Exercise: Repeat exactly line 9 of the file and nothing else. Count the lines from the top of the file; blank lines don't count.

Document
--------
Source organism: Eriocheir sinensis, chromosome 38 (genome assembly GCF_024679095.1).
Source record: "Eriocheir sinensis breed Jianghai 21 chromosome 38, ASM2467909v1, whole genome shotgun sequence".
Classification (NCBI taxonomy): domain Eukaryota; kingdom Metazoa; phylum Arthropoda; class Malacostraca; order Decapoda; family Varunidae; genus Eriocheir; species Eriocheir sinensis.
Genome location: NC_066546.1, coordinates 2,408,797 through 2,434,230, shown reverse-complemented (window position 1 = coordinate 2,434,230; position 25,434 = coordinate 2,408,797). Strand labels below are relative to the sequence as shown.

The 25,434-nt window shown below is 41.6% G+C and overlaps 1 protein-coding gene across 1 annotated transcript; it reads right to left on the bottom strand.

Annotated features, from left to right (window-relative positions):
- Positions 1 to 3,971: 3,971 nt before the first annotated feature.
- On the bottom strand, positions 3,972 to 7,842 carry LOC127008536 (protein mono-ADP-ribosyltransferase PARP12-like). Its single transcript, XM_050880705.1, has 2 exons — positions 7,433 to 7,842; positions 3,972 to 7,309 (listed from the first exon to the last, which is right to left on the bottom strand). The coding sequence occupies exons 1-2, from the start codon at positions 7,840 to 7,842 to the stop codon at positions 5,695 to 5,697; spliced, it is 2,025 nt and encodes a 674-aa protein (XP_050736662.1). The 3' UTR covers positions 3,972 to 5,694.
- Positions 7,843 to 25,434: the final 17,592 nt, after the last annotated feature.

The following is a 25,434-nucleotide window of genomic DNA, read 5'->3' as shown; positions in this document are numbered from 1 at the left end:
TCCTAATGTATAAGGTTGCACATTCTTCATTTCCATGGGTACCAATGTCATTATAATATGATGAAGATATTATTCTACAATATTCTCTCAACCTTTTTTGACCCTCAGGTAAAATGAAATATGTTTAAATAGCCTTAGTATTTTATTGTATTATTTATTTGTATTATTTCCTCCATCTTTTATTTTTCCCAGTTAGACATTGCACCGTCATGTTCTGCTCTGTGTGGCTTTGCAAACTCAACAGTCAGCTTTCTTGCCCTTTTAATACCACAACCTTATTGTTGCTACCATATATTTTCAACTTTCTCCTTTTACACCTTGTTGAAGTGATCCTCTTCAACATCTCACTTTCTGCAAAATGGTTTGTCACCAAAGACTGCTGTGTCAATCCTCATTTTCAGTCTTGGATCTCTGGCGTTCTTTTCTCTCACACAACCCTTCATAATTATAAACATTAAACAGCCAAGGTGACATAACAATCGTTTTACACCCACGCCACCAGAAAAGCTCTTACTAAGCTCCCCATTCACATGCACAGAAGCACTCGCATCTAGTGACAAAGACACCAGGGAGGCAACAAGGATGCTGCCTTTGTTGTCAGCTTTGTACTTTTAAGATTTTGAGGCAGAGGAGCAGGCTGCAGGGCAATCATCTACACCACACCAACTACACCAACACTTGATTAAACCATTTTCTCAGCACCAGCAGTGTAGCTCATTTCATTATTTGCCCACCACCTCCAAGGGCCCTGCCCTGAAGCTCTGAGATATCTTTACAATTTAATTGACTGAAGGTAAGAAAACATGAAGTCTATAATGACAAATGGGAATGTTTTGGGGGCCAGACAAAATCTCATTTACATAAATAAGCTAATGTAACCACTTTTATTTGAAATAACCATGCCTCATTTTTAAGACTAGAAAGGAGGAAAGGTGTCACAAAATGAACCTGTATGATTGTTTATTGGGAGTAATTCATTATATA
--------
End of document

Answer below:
- Positions 7,843 to 25,434: the final 17,592 nt, after the last annotated feature.